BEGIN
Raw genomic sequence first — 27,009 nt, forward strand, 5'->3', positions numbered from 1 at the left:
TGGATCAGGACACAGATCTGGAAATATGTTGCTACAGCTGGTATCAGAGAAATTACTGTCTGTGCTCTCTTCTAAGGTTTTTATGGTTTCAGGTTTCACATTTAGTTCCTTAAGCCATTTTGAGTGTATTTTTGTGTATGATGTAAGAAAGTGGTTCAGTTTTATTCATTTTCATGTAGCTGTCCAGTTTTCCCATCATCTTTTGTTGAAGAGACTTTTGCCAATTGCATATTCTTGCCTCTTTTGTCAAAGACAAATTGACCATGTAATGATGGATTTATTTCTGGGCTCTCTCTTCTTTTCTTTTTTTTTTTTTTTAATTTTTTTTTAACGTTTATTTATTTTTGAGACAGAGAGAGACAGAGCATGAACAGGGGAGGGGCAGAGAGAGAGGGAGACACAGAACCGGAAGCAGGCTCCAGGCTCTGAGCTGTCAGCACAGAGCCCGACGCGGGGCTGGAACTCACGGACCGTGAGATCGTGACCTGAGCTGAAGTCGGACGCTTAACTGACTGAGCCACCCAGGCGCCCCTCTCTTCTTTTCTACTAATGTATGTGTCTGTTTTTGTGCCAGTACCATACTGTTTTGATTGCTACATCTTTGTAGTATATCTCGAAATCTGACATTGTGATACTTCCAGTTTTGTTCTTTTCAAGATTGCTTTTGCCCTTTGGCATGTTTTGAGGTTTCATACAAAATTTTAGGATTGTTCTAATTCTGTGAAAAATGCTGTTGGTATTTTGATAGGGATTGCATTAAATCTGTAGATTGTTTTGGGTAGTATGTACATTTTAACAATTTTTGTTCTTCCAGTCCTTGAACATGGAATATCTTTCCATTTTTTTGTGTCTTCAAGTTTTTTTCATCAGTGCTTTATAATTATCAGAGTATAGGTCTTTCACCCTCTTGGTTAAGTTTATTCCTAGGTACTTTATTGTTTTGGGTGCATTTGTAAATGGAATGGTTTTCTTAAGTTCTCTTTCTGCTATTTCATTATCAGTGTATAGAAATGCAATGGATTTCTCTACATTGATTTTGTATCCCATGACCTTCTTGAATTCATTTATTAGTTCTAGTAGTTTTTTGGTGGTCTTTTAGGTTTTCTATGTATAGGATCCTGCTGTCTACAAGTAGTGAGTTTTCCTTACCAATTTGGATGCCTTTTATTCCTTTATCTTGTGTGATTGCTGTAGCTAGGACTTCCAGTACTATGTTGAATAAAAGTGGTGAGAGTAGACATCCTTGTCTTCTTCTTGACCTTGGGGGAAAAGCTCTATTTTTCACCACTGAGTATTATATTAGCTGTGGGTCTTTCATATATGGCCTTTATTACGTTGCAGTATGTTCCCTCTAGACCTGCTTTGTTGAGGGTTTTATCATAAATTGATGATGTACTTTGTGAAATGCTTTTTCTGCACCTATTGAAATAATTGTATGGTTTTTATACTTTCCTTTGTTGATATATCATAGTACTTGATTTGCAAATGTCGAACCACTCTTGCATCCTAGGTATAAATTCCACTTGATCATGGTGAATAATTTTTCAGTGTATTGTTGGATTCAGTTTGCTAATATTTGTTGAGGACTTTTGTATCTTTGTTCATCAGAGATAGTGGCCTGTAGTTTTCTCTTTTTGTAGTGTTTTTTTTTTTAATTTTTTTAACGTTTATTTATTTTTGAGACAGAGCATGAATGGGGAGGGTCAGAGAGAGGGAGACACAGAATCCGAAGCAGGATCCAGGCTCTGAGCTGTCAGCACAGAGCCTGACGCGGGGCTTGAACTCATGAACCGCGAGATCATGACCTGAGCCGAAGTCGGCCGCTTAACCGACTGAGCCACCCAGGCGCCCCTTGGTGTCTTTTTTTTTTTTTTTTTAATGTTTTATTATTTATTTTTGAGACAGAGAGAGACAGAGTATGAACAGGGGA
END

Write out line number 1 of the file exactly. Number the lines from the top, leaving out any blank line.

Raw genomic sequence first — 27,009 nt, forward strand, 5'->3', positions numbered from 1 at the left: